d. False statements by the agent are attributable to the principal if:
i. The principal is disclosed or partially disclosed, and
ii. A true statement concerning the same subject would have been w/i the agent’s actual or apparent authority
e. Restatement §8A: Inherent Agency Power
Inherent agency power is a term used in the restatement of this subject, to indicate the power of an agent which is derived not from authority, apparent authority or estoppel, but solely from the agency relations and exists for the protection of persons harmed by or dealing w/ a servant or other agent.
f. Restatement §194: Acts of General Agents.
A general agent for an undisclosed principal authorized to conduct transactions subjects his principal to liability for acts done on his account, if usual or necessary in such transaction, although forbidden by the principal to do them
g. Restatement §195: Acts of Manager Appearing to be Owner.
An undisclosed principal who entrusts an agent w/ the management of his business is subject to liability to 3rd persons w/ whom the agent enters into transactions usual in such businesses and on the principal’s account, although contrary to the directions of the principal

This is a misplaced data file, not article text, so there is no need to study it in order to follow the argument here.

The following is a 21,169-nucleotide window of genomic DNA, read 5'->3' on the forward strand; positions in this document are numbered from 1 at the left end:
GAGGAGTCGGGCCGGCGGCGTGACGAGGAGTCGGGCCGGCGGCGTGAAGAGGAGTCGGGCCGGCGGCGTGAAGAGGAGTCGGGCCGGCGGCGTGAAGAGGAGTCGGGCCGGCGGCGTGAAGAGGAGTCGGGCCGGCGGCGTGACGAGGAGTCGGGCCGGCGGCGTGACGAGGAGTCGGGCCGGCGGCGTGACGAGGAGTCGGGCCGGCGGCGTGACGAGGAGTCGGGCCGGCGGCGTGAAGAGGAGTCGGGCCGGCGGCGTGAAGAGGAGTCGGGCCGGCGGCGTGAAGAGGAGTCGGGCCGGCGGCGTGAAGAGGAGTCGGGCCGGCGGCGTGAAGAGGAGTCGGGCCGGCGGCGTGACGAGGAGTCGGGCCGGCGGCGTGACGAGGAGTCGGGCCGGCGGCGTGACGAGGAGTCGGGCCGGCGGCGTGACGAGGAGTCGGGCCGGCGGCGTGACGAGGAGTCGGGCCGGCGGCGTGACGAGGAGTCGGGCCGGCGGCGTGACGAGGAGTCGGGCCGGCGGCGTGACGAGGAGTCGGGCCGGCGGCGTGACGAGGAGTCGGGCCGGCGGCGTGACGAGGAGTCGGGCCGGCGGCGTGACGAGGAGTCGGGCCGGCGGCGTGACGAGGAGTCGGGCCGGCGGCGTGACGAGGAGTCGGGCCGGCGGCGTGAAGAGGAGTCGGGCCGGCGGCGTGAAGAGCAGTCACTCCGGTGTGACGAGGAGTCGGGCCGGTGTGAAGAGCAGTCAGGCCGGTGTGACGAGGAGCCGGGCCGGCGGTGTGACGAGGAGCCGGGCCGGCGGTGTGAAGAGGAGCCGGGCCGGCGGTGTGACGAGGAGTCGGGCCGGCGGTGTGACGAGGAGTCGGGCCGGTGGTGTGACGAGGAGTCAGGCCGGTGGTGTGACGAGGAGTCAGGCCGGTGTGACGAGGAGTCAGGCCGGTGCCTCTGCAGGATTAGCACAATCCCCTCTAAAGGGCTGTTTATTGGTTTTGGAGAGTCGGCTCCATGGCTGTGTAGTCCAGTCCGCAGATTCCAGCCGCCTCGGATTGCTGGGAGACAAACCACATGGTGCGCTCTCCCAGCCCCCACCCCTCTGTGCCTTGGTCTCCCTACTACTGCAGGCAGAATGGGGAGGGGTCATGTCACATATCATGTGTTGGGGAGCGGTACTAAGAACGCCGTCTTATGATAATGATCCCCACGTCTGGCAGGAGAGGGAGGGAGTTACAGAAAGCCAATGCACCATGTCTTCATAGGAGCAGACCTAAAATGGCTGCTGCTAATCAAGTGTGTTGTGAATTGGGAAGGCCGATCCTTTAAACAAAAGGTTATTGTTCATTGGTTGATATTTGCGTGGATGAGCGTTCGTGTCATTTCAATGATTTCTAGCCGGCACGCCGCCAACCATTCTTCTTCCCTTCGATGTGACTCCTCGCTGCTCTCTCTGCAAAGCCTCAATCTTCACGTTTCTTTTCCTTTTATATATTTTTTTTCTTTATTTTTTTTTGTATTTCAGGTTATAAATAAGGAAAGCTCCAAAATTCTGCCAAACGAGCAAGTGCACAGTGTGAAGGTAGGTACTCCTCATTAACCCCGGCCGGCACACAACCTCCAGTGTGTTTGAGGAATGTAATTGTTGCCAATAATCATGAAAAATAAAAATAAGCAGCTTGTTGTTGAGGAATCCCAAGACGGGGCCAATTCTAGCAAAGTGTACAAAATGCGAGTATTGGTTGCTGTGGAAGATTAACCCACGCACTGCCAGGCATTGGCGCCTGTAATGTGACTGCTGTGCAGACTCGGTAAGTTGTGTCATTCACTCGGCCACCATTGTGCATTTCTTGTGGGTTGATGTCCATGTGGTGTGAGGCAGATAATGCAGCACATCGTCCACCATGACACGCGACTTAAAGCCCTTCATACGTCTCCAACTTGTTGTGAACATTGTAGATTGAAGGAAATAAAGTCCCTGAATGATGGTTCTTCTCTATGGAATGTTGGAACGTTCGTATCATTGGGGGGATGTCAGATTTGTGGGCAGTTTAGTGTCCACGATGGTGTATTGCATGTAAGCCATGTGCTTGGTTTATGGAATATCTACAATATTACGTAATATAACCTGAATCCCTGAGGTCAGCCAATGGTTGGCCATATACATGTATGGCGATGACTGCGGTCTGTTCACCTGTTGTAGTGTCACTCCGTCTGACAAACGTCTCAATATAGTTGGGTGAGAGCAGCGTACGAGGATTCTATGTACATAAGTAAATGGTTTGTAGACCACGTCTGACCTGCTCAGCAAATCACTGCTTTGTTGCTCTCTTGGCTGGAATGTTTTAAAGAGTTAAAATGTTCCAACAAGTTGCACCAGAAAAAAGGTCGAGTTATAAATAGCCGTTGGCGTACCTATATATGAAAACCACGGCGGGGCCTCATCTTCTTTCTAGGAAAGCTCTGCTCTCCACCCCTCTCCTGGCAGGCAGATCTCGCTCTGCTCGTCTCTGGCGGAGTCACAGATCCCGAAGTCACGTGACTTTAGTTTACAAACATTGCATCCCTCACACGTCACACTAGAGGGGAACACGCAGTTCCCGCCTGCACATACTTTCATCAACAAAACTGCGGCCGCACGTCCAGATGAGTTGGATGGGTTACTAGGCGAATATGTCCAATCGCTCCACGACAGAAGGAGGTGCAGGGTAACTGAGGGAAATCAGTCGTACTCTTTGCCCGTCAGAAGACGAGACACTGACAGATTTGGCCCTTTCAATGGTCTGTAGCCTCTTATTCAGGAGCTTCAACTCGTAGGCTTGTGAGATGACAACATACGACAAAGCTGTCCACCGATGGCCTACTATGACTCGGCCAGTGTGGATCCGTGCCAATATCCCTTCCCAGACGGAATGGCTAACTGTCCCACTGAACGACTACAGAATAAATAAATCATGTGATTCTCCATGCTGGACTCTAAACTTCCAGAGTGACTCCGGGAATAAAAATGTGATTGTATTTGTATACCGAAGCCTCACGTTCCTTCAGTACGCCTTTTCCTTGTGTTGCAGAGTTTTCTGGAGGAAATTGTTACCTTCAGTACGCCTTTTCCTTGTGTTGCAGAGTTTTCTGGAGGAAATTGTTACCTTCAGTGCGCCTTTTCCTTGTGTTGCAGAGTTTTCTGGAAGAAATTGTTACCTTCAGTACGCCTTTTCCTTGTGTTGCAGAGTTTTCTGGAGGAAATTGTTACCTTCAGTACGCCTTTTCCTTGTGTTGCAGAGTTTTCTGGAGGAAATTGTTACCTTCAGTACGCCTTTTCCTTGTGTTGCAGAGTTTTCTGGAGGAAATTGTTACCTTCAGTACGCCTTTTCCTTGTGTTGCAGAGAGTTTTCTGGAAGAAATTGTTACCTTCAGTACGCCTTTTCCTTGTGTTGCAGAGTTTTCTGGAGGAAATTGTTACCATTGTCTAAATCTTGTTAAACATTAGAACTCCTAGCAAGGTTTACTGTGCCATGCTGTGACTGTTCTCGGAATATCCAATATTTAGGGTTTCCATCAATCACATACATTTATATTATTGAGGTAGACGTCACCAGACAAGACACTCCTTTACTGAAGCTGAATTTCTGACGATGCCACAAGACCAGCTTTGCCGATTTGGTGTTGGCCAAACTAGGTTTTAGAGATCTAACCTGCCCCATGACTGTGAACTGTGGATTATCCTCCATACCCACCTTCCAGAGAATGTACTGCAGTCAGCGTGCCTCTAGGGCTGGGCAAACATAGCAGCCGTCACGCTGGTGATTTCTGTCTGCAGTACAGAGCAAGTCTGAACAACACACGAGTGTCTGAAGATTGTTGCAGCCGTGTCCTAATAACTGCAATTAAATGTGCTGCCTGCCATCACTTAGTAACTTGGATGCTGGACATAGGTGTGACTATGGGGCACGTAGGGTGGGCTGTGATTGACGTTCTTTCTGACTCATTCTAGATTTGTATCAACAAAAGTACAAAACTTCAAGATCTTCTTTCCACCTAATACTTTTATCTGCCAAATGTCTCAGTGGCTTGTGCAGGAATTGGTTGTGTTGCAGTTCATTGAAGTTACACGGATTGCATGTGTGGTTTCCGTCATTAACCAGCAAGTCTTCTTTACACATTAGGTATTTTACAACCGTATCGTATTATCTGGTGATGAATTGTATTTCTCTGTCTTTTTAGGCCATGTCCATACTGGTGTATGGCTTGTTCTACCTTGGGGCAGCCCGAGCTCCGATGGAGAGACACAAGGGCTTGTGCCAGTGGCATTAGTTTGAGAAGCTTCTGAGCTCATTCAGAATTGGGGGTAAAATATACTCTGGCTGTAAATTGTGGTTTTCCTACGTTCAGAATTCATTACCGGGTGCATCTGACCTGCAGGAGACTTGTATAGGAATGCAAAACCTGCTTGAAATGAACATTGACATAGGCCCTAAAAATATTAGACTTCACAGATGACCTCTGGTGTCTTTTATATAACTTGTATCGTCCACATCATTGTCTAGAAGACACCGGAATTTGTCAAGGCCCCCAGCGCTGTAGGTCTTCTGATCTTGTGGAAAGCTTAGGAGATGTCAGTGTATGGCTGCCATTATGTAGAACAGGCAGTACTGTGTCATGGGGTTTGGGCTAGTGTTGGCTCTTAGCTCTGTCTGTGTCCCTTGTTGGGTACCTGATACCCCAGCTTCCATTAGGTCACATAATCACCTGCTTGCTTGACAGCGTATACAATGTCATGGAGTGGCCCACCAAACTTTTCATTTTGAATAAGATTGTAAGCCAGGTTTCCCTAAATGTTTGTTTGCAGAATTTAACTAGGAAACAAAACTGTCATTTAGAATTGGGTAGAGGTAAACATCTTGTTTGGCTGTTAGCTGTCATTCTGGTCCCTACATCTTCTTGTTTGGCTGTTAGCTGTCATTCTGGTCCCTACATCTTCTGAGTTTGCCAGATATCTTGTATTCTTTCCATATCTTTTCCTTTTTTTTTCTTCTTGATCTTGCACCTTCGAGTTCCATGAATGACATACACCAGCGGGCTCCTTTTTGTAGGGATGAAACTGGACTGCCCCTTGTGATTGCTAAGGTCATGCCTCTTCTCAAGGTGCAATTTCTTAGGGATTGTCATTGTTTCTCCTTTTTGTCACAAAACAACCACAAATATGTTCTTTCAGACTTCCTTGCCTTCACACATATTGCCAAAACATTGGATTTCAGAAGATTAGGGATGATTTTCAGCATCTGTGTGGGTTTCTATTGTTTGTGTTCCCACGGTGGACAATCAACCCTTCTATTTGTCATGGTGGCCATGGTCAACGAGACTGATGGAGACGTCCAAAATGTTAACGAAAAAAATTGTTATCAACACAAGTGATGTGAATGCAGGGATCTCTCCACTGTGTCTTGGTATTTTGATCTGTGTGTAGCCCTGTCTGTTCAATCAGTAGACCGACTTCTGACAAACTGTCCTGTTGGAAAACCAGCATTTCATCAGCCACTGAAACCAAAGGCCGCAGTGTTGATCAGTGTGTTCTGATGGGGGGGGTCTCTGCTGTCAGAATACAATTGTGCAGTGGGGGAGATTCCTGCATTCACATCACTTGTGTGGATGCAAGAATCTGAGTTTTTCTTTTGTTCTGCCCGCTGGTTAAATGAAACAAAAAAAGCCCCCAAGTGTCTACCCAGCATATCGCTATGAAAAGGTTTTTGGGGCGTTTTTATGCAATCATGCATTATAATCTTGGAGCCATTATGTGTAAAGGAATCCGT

h. Restatement §161: Unauthorized Acts of General Agent:
A general agent for a disclosed or partially disclosed principal subjects his principal to liability for acts done on his account which usually accompany or are incidental to transactions which the agent is authorized to conduct if, although they’re forbidden by the principal, the other party reasonably believes that the agent is authorized to do them and has no notice that he is not so authorized
i. **When principal is undisclosed, MUST rely on IAP**
i. Watteau v. Fenwick:
j. Kidd v. Thomas A. Edison, Inc.:
k. Nogales Service Center v. ARCO:
i. Facts: NSC and ARCO entered into a products agreement to fix prices set by ARCO. NSC was to build a hotel, restaurant & gas station. Tucker (of ARCO) promised NSC a loan and a 1 cent discount
ii. Issue: Did Tucker have the authority to offer this discount?
iii. Holding: Affirmed. Instructions given w/o objection told jury that a

he is employed to conduct
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General agent: a principal authorizes the agent to conduct a series of transaction involving a continuity of service